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Interview with Ken Thompson

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The Japan Prize, one of the highest honors awarded for outstanding contribution to science and technology, was awarded jointly this year to Ken Thompson and Dennis Ritchie for the creation of UNIX. The prize is normally given to the recipients at a lavish banquet in Tokyo attended by the emperor. However, due to the April earthquake and tsunami, the prizes this year were distributed at the honorees' place of work. I was able to attend the ceremony for Ken Thompson, held at Google headquarters, where he currently works. After the ceremony, he consented to this exclusive interview.

DDJ: You've received a lot of awards over the years for UNIX. At what point in UNIX's development did it become clear it was going to be something much bigger than you'd anticipated?

KT: The actual magnitute, that no one could have guessed. I gather it's still growing now. I thought it would be useful to essentially anybody like me because it was not built for someone else or some third party. That was a perjorative term then. It was written for Dennis and me and our group to do its work. And I think it would have been useful to anybody who did the kind of work that we did. And therefore, I always thought it was something really good that was going to take off.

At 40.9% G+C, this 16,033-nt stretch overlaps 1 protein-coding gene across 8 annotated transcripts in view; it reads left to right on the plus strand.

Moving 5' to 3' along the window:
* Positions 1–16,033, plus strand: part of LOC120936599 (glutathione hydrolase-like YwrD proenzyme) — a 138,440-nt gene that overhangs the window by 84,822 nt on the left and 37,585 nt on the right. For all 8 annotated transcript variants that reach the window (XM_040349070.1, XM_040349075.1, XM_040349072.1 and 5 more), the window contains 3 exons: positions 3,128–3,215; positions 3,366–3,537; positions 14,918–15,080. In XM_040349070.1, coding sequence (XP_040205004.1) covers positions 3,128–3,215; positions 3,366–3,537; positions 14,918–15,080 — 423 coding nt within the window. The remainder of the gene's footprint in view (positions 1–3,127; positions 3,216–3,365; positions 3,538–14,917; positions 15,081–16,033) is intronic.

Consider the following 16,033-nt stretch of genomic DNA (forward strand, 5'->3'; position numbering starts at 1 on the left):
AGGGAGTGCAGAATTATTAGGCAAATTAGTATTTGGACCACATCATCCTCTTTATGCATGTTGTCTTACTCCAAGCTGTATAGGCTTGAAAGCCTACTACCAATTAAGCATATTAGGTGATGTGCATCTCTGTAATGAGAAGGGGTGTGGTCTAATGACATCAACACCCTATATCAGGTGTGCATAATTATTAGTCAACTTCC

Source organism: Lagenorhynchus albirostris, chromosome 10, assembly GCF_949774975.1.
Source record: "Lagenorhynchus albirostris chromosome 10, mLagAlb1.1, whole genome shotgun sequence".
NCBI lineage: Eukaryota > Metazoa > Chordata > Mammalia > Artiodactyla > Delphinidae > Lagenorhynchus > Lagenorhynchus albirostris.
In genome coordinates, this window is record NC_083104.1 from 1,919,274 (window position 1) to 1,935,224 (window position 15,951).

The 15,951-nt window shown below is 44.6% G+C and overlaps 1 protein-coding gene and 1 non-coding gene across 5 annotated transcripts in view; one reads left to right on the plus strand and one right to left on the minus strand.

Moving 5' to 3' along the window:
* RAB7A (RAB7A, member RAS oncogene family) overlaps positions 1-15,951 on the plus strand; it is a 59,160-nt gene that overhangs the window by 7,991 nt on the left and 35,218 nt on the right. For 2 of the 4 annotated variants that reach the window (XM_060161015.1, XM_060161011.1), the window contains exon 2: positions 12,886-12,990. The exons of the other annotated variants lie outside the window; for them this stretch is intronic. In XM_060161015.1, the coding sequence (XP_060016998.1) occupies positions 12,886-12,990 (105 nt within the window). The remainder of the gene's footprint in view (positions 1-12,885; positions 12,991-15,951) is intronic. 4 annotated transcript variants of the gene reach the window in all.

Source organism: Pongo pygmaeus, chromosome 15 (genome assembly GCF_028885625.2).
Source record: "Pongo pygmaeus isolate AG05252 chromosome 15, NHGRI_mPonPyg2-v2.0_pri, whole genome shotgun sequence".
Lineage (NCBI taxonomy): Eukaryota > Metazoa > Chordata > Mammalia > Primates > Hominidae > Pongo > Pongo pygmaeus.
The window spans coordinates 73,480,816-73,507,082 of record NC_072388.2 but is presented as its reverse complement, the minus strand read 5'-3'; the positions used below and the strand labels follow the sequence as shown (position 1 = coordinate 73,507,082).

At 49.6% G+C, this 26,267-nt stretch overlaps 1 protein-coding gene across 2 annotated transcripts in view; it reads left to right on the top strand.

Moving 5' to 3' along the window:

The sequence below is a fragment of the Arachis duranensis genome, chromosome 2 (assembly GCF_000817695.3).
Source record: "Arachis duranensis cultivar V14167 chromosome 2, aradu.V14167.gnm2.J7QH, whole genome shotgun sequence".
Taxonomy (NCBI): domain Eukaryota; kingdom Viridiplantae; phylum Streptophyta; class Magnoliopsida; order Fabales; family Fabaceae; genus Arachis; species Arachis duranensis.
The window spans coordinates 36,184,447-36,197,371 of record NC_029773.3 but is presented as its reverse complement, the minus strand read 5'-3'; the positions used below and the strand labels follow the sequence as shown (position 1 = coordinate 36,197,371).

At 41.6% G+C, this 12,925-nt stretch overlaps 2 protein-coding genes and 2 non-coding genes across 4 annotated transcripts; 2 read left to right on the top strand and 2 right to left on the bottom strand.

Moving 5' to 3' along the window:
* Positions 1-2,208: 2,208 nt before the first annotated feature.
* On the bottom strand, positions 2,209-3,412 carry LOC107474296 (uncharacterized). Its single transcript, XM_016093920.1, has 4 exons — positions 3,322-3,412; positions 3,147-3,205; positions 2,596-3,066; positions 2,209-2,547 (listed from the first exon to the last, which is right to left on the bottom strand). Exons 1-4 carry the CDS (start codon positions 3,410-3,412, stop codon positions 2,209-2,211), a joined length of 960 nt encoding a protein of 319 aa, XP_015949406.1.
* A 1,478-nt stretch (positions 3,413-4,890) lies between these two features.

Especially the language [C]. The language grew up with one of the rewritings of the system and, as such, it became perfect for writing systems. We would change it daily as we ran into trouble building UNIX out of the language and we'd modify it for our needs.

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Linux on the desktop isn't dead

At LinuxCon this year, the creator of Linux, Linus Torvalds, was asked what he wanted for Linux. His response? "The desktop." For years, the call to Linux action was "World Domination." In certain markets, this has happened (think Linux helping to power Android and Chrome OS). On the desktop, however, Linux still has a long, long way to go. Wait... that came out wrong. I don't mean "Linux has a long, long way to go before it's ready for the desktop." What I meant to say is something more akin to "Linux is, in fact, desktop ready... it just hasn't found an inroad to the average consumer desktop." Read more